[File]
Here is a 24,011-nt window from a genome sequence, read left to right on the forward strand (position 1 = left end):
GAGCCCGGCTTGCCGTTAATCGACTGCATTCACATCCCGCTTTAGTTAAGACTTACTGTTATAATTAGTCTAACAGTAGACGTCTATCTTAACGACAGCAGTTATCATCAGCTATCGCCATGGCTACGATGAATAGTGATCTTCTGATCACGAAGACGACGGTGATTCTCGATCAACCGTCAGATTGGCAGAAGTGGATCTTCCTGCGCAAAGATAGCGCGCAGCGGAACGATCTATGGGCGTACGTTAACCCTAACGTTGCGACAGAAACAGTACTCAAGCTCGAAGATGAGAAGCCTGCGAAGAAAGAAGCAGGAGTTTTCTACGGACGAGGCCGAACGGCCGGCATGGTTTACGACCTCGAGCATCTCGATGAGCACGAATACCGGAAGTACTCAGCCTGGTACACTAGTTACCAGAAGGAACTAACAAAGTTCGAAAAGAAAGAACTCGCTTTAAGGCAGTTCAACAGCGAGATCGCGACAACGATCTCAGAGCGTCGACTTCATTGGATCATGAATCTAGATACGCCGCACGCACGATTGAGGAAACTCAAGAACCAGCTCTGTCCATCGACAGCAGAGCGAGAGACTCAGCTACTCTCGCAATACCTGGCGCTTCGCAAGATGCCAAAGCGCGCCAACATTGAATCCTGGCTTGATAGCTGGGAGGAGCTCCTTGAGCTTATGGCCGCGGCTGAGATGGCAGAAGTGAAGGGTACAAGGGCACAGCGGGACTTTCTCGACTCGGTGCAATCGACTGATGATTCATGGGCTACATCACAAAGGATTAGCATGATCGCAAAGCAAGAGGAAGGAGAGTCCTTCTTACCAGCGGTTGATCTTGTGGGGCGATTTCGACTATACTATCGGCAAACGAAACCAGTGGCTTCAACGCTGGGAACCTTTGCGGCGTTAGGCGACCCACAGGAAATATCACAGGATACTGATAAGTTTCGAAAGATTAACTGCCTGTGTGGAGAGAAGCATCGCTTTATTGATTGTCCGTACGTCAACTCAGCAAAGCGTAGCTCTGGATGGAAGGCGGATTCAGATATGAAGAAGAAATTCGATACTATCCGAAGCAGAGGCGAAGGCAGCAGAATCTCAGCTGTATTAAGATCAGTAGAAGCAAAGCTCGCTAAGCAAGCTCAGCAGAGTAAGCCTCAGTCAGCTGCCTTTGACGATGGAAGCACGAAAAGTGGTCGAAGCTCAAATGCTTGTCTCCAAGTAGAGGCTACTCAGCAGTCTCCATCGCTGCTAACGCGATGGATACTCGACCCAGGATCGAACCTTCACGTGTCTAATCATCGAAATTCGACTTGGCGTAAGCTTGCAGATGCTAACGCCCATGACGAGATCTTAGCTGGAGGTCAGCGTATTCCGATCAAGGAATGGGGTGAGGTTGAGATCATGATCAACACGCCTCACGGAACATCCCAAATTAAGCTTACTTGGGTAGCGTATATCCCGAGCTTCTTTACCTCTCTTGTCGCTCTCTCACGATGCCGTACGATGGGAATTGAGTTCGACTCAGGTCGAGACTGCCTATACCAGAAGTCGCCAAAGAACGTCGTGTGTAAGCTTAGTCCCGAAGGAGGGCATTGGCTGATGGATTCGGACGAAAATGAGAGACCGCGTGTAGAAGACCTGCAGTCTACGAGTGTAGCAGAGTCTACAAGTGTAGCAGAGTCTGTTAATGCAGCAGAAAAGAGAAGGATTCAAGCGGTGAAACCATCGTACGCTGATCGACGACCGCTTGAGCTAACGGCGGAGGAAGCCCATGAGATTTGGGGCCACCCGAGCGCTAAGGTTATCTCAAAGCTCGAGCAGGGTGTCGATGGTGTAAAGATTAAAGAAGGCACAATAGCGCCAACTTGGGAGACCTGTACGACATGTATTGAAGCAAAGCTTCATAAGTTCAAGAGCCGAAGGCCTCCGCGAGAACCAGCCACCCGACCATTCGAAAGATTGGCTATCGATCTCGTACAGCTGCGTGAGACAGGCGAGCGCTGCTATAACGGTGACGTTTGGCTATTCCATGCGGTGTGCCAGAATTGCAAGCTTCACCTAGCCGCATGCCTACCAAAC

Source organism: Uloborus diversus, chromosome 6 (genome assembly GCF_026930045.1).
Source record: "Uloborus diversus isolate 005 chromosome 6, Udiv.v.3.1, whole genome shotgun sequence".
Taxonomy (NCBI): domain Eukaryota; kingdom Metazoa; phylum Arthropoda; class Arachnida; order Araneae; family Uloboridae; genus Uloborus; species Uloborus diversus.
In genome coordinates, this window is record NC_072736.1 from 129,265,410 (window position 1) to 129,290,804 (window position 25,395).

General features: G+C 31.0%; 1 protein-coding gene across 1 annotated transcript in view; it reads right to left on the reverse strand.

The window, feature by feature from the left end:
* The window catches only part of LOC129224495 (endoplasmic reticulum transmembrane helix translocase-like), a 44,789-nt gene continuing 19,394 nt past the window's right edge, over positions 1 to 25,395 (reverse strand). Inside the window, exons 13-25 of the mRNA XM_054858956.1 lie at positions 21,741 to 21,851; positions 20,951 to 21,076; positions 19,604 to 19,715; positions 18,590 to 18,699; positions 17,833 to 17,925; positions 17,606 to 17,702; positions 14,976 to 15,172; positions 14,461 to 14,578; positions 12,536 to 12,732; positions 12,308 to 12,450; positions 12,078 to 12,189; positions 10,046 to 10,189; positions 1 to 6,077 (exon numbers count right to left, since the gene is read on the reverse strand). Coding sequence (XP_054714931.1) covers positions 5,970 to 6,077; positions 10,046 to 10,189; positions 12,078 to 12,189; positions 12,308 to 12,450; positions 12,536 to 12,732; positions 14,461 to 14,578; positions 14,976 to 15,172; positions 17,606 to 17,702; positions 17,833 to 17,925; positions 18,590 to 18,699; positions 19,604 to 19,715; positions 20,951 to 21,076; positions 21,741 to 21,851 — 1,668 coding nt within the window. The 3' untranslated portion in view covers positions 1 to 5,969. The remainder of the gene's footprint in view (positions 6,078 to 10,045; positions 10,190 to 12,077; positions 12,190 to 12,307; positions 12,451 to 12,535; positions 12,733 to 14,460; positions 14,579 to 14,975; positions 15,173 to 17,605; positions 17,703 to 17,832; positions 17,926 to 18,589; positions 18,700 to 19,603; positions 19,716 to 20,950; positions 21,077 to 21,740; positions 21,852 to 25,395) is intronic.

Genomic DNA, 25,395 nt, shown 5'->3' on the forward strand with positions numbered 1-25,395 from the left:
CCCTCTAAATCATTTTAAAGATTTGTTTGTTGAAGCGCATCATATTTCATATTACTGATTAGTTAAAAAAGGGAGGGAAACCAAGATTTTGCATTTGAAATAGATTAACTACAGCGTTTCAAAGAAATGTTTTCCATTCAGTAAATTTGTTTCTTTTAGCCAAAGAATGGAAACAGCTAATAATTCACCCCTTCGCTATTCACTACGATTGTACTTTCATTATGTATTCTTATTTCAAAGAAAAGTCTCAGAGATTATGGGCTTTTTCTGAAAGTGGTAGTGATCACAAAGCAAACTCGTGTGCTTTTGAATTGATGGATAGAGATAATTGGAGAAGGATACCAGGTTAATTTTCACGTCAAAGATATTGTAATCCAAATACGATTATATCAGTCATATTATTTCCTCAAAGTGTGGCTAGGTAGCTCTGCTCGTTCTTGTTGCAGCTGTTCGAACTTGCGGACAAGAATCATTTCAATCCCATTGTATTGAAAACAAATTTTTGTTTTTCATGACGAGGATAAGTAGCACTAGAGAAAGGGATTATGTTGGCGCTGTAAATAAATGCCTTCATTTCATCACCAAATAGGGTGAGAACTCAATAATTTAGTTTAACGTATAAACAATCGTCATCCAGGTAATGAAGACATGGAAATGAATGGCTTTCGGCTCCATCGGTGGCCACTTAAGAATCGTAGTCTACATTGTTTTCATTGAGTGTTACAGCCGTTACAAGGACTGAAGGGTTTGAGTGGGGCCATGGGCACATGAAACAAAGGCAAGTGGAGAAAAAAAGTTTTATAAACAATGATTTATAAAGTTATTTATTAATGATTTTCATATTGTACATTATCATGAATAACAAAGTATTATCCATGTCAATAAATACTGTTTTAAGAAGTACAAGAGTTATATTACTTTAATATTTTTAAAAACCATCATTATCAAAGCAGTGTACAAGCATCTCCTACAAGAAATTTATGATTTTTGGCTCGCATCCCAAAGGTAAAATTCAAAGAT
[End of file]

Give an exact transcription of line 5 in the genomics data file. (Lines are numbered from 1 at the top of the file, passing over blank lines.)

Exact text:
Taxonomy (NCBI): domain Eukaryota; kingdom Metazoa; phylum Arthropoda; class Arachnida; order Araneae; family Uloboridae; genus Uloborus; species Uloborus diversus.